Lego used to be a noun and referred to the bricks themselves: we had Space Lego and Harry Potter Lego, for example, and they were different kinds of Lego but they were still Lego. Then it was an adjective, applied to things that weren't actually Lego but wanted you to be reminded of it: Lego Star Wars, Lego Indiana Jones - computer games with a Lego theme.
Now, it seems to have become just a meaningless prefix. Lego Rock Band, recently announced by Harmonix will be Rock Band but with Lego minifigs instead of other, slightly more realistic, 3D rendered rockers. Oh and the stage will probably be covered in bumps too.
The Lego Star Wars game was a stroke of genius because there was already a strong science fiction tradition in the Lego universe - both generic and Star Wars licensed. The Star Wars films also have lots of ships and robots and bases that translate well into Lego.
Lego Indiana Jones was less successful because the franchise is much more character driven, but you could still ride around on different animals and vehicles, build structures to unlock new areas and pick up little gold studs that were scattered every time you smashed up the scenery.
Lego Rock Band is just going to be Rock Band. None of the core game mechanics have anything to do with building and, generally, no one pays much attention to what's happening on stage because they are too busy watching the coloured blobs scrolling towards them on the fret board. You can already customise your rock avatar; doing this with Lego won't add anything new and will in fact greatly limit your choices because minifigs are all the same basic size and shape and can only change their hat/hair, head, top half and bottom half.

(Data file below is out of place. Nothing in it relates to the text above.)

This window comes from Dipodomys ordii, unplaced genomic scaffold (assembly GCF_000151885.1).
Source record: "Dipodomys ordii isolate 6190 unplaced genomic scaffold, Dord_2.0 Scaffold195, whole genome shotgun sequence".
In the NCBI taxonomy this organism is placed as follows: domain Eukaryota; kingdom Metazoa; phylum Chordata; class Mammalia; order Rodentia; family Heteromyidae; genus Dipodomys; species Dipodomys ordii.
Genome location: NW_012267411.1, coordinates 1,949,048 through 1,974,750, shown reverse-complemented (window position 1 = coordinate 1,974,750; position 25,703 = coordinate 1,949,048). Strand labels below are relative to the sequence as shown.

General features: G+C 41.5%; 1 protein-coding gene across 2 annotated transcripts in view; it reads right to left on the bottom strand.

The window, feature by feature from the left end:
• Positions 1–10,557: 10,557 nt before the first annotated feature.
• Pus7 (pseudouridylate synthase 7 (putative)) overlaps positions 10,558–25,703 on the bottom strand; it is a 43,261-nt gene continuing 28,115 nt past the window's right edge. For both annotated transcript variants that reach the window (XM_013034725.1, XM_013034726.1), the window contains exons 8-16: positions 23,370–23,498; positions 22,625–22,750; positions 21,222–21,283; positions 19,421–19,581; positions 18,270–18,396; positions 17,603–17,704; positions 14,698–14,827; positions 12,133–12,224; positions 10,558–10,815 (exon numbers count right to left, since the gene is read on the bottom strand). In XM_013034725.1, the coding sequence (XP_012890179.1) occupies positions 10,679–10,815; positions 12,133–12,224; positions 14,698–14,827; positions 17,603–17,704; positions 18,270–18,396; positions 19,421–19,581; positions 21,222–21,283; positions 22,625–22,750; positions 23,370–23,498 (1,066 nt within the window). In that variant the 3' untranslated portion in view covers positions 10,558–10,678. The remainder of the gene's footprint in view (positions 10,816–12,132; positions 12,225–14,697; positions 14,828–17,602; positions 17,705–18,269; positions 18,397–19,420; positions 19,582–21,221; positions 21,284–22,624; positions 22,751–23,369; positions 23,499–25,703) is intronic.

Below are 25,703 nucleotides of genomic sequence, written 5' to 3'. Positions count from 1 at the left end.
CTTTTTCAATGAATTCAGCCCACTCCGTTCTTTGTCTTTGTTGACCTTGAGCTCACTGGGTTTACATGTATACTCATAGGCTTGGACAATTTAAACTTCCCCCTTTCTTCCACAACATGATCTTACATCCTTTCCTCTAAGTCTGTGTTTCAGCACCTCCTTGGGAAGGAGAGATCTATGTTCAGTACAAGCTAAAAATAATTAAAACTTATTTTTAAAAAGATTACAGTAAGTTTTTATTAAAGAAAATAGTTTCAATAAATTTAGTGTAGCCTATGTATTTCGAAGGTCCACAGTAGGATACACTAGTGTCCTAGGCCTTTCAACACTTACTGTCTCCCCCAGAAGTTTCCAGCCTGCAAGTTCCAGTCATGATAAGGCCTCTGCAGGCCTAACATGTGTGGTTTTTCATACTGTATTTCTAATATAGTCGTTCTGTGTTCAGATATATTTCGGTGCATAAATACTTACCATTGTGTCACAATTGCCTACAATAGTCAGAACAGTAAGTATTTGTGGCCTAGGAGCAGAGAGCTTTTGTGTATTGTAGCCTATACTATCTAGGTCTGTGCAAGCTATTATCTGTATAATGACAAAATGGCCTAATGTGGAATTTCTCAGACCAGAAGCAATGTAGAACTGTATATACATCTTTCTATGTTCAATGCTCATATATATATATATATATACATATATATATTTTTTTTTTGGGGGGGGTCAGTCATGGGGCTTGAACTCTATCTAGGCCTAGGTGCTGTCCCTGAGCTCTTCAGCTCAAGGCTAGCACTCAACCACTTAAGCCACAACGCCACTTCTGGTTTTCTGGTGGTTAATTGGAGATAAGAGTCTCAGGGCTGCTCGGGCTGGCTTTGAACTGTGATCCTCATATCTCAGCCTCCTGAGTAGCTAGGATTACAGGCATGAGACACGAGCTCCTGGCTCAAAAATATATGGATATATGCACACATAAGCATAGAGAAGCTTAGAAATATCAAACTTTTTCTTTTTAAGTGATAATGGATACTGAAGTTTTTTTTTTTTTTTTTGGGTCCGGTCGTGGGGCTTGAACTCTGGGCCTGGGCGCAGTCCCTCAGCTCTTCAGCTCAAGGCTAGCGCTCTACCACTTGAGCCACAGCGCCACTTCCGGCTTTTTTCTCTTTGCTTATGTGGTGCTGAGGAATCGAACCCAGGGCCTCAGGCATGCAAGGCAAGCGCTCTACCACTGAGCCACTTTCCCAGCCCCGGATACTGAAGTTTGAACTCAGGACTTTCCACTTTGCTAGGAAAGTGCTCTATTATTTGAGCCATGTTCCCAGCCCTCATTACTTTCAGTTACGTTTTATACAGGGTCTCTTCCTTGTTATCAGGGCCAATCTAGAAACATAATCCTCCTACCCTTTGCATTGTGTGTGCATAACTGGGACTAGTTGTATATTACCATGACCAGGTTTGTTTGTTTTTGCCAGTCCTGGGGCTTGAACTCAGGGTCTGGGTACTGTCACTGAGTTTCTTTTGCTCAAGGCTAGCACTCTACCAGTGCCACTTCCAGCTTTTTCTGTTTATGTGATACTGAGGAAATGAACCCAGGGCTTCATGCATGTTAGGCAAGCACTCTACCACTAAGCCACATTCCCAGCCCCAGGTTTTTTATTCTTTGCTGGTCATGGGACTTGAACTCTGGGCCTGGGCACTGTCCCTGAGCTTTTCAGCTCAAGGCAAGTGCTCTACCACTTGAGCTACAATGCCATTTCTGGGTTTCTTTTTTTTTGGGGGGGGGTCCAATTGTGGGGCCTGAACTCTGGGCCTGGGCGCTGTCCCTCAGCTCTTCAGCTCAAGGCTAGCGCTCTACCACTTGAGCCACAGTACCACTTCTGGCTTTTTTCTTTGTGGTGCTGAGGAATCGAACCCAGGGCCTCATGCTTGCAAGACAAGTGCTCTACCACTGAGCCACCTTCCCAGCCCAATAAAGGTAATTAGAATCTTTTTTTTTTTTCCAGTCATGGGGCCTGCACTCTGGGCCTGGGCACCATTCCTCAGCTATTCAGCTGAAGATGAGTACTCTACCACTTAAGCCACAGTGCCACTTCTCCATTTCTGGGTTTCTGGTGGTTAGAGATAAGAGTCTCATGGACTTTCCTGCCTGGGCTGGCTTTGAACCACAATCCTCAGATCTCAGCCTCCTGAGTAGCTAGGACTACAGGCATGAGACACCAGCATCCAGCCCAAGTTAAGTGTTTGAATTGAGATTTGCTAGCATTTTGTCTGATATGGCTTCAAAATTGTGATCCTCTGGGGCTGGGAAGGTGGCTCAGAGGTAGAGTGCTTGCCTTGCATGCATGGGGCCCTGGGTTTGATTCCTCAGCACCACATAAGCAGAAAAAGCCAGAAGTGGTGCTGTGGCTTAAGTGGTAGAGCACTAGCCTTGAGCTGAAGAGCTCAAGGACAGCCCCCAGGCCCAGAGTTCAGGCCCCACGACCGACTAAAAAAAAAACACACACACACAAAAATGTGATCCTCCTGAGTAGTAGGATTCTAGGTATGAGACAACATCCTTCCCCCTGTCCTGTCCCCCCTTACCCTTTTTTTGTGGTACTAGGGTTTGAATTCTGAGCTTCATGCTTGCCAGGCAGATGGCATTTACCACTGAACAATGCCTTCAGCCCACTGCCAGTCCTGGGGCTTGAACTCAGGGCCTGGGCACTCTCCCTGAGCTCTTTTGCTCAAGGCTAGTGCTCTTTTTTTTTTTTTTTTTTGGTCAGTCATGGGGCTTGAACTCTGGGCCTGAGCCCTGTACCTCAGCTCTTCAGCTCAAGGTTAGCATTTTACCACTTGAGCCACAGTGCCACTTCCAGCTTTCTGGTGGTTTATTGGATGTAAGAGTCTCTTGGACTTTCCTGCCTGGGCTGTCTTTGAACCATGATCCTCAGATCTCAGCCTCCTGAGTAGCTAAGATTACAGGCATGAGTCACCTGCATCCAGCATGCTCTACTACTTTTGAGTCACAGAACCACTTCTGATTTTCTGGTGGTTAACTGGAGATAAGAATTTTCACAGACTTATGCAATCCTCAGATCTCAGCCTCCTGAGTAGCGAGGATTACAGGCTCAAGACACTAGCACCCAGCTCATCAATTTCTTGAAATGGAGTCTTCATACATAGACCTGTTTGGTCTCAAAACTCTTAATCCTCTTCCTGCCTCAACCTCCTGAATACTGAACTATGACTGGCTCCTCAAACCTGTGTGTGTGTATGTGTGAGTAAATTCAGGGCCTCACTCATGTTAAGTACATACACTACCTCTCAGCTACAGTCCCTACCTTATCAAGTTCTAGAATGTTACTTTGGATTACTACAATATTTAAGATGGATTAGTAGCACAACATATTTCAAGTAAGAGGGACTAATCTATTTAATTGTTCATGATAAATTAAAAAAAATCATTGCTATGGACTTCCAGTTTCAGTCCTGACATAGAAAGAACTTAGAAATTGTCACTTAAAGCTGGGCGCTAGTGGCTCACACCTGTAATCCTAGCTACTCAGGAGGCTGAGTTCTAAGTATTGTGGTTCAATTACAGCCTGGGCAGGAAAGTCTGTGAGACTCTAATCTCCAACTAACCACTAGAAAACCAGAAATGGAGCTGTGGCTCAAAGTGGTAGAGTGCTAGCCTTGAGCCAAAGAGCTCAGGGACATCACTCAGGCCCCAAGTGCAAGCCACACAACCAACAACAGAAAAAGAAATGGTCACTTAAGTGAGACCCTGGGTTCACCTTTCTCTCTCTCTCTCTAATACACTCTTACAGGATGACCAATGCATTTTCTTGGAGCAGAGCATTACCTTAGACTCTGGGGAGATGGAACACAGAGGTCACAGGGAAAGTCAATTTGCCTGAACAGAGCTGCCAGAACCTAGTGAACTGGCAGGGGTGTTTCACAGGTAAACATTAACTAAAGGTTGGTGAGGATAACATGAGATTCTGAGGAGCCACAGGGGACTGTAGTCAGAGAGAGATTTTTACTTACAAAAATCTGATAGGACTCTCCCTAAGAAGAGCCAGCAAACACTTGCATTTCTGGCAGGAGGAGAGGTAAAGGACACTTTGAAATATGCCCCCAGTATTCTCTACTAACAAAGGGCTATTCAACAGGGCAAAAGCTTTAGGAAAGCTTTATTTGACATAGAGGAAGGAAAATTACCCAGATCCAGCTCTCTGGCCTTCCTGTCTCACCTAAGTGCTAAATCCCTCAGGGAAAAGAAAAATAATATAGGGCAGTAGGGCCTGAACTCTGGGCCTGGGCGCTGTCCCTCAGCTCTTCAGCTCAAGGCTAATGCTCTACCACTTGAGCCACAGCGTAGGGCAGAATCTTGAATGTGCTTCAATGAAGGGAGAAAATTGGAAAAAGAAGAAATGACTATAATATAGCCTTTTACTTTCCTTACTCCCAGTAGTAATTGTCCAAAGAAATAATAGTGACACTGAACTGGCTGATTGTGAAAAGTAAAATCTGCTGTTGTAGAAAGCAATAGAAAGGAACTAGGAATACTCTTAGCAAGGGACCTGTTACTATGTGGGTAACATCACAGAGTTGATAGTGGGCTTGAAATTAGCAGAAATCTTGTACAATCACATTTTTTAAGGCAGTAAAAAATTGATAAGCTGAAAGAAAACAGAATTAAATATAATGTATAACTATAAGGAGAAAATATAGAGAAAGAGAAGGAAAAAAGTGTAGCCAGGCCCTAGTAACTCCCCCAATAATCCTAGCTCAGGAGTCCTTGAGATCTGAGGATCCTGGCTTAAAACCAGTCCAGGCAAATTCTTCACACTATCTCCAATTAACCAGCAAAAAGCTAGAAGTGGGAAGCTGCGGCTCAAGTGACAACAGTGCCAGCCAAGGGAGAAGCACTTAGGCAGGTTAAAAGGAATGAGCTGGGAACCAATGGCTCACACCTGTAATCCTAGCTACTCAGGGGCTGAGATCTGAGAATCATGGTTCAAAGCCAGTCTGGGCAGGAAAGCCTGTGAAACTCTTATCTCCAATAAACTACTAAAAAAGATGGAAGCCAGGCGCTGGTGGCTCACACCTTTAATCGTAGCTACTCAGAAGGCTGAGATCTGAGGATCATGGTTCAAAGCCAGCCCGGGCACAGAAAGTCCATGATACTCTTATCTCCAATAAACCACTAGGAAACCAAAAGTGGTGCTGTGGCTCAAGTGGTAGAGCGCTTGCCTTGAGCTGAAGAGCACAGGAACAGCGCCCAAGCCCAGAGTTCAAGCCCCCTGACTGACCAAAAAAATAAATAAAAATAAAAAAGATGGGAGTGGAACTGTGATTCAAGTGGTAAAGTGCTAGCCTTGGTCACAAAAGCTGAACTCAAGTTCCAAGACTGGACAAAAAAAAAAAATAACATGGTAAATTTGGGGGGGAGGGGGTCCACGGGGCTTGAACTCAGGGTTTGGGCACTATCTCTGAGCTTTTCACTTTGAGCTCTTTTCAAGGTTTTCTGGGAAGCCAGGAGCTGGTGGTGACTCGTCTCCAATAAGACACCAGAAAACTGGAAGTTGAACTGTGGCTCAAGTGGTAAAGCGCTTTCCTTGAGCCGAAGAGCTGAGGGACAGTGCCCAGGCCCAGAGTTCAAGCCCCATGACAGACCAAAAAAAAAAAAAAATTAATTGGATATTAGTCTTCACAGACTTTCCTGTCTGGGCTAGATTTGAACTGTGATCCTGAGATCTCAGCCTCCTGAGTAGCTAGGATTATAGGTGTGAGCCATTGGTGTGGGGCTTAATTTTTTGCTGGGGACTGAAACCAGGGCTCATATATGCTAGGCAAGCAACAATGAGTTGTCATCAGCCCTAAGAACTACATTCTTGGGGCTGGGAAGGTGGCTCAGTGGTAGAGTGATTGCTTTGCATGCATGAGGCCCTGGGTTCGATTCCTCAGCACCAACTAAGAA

Lego Battles is even worse. The Nintendo DS screen is far too small for an RTS game to capture anything recognisably Legolike. It might well be a passable game, but Lego, it is not. I'm an enormous and lifelong fan of Lego - I don't know any man who isn't - and this obviously presents a terrible temptation for marketing departments. Connecting your brand to Lego is like dipping it in chocolate; it feels like it should always be an improvement. But this is not the case. And it won't be long before the prefix 'Lego' is just another way of saying jumping the shark.
Lego Sonic the Hedgehog, anyone?